Upon successful completion of the file encryption, some instructions will be printed out on the terminal to guide you on the next steps to follow. We will follow these steps below to gracefully wind up the entire process.
Step 4: Confirm Encryption and Record Passphrase
Next, log out from the privileged user account and log back in (DO NOT REBOOT!) to your regular user account.
Once back in, a pop-up notification will display on the desktop giving you (or the user at their machine, if you are performing this process remotely) the next steps to take to record a passphrase that will be used to recover your home directory. IF a user is not present, the passphrase can be recorded via the terminal (see below).
Step 4A: Confirm Encryption Process Before Recording Passphrase
But before going any further, you need to confirm that you can read and write files on your home directory. To give this a try, we will create a simple
hello.txt text file.
$ cat > hello.txt
Type some dummy text and press
Ctrl + D to save the changes. To verify that you have successfully written the data, again, use the cat command as follows:
$ cat hello.txt
If you were able to write and read data, then the encryption process completed successfully. This also means that the passphrase was applied to decrypt the home directory when the user logged back in.
Step 4B: Record Passphrase
Now that you have confirmed read/write capabilities, you should print out or record the passphrase; to do this, head back to the pop-up window and press the “Run this action now” button; or, if you are running this tutorial remotely via a terminal, you will need to run the
ecryptfs-unwrap-passphrase command instead (see below).
When prompted for the passphrase, provide your login password and press “ENTER”.
Thereafter, you can reveal the recovery password using the command:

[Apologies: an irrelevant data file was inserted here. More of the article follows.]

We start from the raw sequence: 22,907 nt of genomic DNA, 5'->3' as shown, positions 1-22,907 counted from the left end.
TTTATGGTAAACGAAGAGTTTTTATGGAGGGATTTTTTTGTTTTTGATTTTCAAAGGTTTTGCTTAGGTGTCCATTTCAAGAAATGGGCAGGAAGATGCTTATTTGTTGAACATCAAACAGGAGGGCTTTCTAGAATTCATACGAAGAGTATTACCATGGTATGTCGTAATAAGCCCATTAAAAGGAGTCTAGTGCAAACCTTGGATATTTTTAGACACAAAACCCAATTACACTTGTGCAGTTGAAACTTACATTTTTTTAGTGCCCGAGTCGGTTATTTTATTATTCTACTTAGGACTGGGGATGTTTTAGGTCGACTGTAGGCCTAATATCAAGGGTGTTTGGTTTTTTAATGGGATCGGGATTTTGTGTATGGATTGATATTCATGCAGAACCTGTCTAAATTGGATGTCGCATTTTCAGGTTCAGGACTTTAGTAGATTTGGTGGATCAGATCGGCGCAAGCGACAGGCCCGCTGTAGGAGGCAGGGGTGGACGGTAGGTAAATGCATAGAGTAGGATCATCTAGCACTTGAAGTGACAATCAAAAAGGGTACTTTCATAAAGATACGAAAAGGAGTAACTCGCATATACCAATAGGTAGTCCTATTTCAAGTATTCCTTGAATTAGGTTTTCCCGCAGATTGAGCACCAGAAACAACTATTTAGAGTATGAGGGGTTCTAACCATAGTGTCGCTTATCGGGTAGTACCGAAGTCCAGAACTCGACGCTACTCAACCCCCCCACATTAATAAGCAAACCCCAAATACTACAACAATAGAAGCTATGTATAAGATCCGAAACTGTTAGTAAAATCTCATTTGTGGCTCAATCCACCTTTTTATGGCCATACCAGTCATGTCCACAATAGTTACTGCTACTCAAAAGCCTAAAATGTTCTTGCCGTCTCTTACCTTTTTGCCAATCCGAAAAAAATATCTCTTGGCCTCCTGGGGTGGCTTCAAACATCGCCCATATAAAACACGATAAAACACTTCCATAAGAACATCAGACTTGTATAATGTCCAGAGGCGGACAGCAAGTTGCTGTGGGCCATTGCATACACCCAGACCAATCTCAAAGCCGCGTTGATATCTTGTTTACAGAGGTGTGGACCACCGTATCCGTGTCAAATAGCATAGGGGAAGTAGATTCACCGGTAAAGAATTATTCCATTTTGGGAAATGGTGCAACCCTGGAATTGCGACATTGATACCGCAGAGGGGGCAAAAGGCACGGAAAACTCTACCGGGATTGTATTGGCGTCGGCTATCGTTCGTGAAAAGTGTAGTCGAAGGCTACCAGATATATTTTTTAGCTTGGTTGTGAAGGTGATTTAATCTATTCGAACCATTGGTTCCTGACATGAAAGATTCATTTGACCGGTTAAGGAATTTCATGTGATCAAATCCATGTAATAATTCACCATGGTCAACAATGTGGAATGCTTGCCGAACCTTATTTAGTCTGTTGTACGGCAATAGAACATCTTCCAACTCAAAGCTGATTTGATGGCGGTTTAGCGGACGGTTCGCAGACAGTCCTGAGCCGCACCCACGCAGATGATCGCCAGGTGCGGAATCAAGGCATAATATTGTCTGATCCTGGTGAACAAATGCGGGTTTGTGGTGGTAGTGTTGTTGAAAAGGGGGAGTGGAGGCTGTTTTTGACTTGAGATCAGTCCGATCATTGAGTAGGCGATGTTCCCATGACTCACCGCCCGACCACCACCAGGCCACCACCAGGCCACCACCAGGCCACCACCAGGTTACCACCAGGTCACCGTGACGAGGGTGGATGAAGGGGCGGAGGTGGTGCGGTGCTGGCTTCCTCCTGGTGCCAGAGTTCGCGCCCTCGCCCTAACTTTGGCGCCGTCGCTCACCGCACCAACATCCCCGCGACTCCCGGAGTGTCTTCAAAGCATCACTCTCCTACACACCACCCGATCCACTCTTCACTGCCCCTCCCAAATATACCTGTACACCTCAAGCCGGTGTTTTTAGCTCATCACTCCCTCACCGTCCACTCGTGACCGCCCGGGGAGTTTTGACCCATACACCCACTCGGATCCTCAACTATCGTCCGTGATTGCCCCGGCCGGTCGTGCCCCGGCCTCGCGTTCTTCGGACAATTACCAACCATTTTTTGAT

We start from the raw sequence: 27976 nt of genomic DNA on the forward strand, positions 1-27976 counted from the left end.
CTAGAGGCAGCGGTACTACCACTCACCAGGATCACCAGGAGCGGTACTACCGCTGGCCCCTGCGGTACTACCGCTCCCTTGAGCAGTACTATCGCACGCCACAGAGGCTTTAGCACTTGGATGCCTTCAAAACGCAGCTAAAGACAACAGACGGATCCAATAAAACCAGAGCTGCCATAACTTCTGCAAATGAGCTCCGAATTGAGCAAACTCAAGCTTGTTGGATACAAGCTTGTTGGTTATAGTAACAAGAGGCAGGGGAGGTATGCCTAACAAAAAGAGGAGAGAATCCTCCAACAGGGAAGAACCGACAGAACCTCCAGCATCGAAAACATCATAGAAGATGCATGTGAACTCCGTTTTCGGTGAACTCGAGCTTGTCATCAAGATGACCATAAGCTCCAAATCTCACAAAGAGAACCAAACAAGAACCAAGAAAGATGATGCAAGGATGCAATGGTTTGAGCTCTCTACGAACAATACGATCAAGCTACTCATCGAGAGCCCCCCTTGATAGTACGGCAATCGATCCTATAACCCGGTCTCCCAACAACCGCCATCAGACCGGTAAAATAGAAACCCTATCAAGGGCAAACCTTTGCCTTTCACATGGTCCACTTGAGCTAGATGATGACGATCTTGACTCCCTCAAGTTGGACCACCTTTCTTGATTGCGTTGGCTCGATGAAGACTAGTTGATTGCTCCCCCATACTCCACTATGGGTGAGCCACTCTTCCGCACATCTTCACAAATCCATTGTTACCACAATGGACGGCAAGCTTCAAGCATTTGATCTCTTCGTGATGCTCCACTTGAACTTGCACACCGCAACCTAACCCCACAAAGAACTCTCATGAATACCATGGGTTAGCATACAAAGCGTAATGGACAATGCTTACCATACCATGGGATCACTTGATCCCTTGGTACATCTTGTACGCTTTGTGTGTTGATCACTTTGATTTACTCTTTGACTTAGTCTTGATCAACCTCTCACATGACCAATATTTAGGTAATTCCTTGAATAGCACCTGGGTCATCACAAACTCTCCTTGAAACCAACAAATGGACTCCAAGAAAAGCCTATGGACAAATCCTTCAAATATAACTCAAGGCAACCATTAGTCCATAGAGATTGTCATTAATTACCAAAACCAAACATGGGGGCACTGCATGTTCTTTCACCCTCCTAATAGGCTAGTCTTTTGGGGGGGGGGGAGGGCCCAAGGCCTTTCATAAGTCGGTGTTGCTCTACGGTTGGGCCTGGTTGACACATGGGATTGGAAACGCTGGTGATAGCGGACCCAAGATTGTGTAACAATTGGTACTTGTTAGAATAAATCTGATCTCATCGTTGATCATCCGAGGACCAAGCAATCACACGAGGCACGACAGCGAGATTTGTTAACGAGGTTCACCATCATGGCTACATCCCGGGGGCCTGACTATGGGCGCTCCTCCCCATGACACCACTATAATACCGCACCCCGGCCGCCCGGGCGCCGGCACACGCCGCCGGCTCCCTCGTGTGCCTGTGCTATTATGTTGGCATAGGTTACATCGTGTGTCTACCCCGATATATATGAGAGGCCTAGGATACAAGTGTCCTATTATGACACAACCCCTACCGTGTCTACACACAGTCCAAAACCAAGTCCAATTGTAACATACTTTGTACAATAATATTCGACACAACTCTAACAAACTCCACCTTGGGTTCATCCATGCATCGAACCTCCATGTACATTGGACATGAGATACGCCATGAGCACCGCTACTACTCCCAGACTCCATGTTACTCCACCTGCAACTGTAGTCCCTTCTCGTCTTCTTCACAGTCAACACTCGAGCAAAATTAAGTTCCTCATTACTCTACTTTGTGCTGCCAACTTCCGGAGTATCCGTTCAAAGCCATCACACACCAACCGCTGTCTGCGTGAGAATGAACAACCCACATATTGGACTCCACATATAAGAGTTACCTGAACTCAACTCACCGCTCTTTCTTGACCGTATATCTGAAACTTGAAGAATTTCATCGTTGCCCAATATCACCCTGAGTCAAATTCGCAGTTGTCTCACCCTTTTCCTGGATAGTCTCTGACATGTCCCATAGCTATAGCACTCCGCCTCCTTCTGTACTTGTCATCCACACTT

$ sudo ecryptfs-unwrap-passphrase
Copy the recovery passphrase and keep it somewhere safe.
Step 5: Encrypt the Swap Space
Finally, we will encrypt the swap space to prevent any leaks that might compromise sensitive user data. But first, verify if the swap space exists on your system as shown below.
$ swapon -s
The output confirms that indeed we have a swap partition marked as
/dev/sda3. You can further probe the space it occupies using the
free command. The output shows that it occupies 8G of space.
$ free -h
To encrypt the swap space, simply run the command:
$ sudo ecryptfs-setup-swap
Step 6: Clean up
At this point, both the home directory and the swap space have been encrypted. You can now remove the privileged user that you used to encrypt the home directory.
$ sudo deluser --remove-home encryption_user
Additionally, we will also remove the
/home/winnie.MTL8xtIX directory. This is a backup home folder that was created when we ran the initial migration command. You can find it by locating the directory that contains
.MTL8 in the name.
$ sudo rm -Rf /home/winnie.MTL8xtIX
We have demonstrated the process of home directory and swap space encryption as provided by the
cryptsetup packages. While this offers a decent degree of protection for your personal files and documents, it’s no match for full disk encryption which encrypts all the partitions including system partitions during installation. If encryption is your only line of defense, consider implementing another security layer such as multi-factor authentication on Ubuntu.
Through the JumpCloud Directory Platform, you can easily implement disk encryption throughout your entire fleet. Through its remote device management capabilities, both Windows and macOS devices can achieve full disk encryption through standard, out-of-the-box policies, while Linux devices can be managed and monitored for encryption status and, using the Commands feature, deploy processes like the one featured in this tutorial to remote devices anywhere.
To see how this works, along with a number of other device security and management features, sign up for your free account today. JumpCloud is free to use for up to 10 users and 10 devices; we also provide 24×7 in-app support for the first 10 days of use.